A randomized, double-blind, futility clinical trial of creatine and minocycline in early Parkinson disease

The NINDS NET-PD Investigators

Research output: Contribution to journalArticlepeer-review

375 Scopus citations


Background: Creatine and minocycline were prioritized for testing in Phase II clinical trials based on a systematic evaluation of potentially disease modifying compounds for Parkinson disease (PD). Objective: To test whether creatine and minocycline alter the course of early PD relative to a predetermined futility threshold for progression of PD in a randomized, double-blind, Phase II futility clinical trial. Agents that do not perform better than the futility threshold are rejected as futile and are not considered for further study. Methods: Participants had a diagnosis of PD within 5 years, but did not require medications for the management of symptoms. The primary outcome was the change in the total Unified Parkinson’s Disease Rating Scale (UPDRS) score from baseline to either the time when there was sufficient disability to warrant symptomatic therapy for PD or 12 months, whichever came first. Subjects were randomized 1:1:1 to receive creatine 10 g/day, minocycline 200 mg/day, or matching placebo. The futility threshold was set as a 30% reduction in UPDRS progression based on the placebo/tocopherol arm of the Deprenyl And Tocopherol Antioxidative Therapy Of Parkinsonism (DATATOP) trial. p Values ≤ 0.1 indicate futility. Results: Two hundred subjects were randomized to the three groups. Neither creatine (p = 0.96) nor minocycline (p = 0.66) could be rejected as futile based on the DATATOP futility threshold. The rate of progression for the calibration placebo group fell outside the 95% CI for the DATATOP historical control. In a sensitivity analysis, based on the threshold derived from the calibration placebo group, again neither drug could be rejected as futile. Tolerability was 91% in the creatine group and 77% in the minocycline group. Common adverse events included upper respiratory symptoms (26%), joint pain (19%), and nausea (17%). Conclusions: Both creatine and minocycline should be considered for definitive Phase III trials to determine if they alter the long term progression of Parkinson disease (PD). Additional factors must be weighed before selecting agents for Phase III trials, including safety, tolerability, activity, cost, and availability of these two agents in comparison with other agents currently in development for PD.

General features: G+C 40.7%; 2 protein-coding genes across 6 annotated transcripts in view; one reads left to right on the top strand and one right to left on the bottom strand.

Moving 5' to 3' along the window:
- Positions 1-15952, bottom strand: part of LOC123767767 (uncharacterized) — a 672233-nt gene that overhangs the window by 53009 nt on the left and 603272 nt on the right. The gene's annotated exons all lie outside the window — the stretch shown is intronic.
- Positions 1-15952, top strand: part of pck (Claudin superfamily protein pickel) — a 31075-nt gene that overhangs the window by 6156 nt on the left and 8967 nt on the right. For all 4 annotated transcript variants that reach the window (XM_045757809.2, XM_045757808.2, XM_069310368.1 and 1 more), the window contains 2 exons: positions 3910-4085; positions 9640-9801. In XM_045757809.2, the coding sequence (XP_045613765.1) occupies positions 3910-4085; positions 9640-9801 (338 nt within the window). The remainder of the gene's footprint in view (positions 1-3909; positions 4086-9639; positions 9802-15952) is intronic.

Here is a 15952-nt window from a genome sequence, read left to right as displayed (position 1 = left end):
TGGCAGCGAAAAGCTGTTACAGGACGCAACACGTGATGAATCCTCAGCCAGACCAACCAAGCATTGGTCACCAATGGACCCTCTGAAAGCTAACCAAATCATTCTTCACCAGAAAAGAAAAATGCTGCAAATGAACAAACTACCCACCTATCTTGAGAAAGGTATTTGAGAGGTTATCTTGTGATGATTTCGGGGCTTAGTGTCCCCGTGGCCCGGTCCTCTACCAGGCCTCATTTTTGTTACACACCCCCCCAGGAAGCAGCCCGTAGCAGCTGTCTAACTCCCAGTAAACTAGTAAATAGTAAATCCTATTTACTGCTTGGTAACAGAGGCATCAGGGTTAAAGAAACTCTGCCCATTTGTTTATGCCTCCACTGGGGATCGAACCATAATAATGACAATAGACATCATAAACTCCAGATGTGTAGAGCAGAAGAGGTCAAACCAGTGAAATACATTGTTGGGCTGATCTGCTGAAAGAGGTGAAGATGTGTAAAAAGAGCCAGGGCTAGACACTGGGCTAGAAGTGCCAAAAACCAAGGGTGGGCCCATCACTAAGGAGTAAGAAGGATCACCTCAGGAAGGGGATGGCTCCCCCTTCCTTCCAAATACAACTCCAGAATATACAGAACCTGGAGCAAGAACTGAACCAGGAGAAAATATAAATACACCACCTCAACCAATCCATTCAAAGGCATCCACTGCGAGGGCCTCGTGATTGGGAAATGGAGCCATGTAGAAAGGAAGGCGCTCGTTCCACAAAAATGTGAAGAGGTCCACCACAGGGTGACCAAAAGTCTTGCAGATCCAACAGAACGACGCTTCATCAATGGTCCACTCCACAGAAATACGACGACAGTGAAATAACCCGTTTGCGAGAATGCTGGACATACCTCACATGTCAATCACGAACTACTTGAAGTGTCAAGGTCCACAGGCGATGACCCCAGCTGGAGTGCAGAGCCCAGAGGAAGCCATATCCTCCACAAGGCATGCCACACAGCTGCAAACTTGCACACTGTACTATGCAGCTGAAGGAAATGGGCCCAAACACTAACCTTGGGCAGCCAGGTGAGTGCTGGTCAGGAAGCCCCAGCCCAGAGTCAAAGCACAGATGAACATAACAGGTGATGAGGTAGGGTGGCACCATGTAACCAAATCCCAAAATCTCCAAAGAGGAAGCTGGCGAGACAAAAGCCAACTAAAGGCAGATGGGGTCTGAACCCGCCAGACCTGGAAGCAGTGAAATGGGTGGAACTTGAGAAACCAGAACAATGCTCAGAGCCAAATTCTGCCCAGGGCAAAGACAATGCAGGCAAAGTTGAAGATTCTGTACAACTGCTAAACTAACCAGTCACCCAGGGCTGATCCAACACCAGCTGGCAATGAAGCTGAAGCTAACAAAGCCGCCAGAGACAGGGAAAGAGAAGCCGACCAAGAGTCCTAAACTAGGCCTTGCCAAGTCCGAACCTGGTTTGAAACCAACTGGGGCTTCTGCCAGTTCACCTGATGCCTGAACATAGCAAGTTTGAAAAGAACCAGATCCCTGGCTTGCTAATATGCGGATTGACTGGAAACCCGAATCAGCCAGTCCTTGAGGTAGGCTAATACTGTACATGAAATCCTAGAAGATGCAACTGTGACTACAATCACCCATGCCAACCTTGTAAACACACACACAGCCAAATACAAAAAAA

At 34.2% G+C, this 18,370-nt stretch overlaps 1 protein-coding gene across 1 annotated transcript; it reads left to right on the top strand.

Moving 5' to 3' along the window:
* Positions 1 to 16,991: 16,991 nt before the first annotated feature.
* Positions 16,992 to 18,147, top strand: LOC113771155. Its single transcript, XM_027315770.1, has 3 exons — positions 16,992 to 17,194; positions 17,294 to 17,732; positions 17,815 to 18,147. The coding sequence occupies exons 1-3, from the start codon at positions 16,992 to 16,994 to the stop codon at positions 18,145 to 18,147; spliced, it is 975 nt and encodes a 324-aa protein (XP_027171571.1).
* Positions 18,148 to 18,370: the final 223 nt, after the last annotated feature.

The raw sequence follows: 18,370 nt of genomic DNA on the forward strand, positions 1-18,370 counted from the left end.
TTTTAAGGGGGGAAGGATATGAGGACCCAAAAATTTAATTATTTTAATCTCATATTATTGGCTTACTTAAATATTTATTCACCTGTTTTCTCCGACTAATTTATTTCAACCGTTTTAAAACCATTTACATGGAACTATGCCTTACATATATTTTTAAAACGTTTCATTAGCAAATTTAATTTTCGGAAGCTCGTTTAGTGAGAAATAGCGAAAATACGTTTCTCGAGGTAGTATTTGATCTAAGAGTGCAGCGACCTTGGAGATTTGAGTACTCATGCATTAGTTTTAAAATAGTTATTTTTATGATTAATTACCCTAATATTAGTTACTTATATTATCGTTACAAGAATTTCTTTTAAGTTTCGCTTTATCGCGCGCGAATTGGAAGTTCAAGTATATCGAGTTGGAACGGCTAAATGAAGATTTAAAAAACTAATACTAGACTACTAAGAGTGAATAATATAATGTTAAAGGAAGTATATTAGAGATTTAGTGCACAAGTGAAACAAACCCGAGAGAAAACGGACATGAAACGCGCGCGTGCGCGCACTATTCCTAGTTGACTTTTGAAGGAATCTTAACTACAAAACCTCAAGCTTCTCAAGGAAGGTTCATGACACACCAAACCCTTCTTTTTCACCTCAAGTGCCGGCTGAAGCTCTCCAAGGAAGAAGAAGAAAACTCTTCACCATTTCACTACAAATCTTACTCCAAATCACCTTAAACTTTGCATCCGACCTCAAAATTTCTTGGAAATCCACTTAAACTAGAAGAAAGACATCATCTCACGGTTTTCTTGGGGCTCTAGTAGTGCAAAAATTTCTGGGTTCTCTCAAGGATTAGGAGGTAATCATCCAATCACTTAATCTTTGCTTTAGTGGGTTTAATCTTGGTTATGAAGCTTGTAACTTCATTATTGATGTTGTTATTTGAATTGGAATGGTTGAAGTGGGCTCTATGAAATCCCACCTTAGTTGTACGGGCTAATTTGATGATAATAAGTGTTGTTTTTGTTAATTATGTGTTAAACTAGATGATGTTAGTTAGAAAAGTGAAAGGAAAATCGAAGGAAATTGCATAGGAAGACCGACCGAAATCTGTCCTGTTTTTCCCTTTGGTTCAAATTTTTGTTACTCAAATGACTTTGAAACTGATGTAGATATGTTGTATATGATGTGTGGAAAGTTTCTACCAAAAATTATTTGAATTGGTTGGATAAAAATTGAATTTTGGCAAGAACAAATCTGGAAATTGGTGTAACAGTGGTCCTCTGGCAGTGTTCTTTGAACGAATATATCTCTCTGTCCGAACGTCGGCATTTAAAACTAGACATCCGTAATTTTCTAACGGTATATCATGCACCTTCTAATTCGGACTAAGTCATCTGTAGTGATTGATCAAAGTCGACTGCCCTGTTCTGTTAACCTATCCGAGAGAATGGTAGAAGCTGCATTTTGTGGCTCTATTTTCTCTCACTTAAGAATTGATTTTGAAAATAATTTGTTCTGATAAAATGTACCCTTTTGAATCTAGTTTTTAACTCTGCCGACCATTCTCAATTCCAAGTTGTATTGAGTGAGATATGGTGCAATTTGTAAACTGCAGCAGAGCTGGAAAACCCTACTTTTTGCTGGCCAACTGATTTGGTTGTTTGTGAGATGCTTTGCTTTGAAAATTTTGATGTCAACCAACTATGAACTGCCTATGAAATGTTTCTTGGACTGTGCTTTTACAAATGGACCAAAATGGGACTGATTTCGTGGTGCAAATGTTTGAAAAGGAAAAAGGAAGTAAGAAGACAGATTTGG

Original languageEnglish (US)
Pages (from-to)664-671
Number of pages8
Issue number5
StatePublished - 2006

ASJC Scopus subject areas

  • Clinical Neurology


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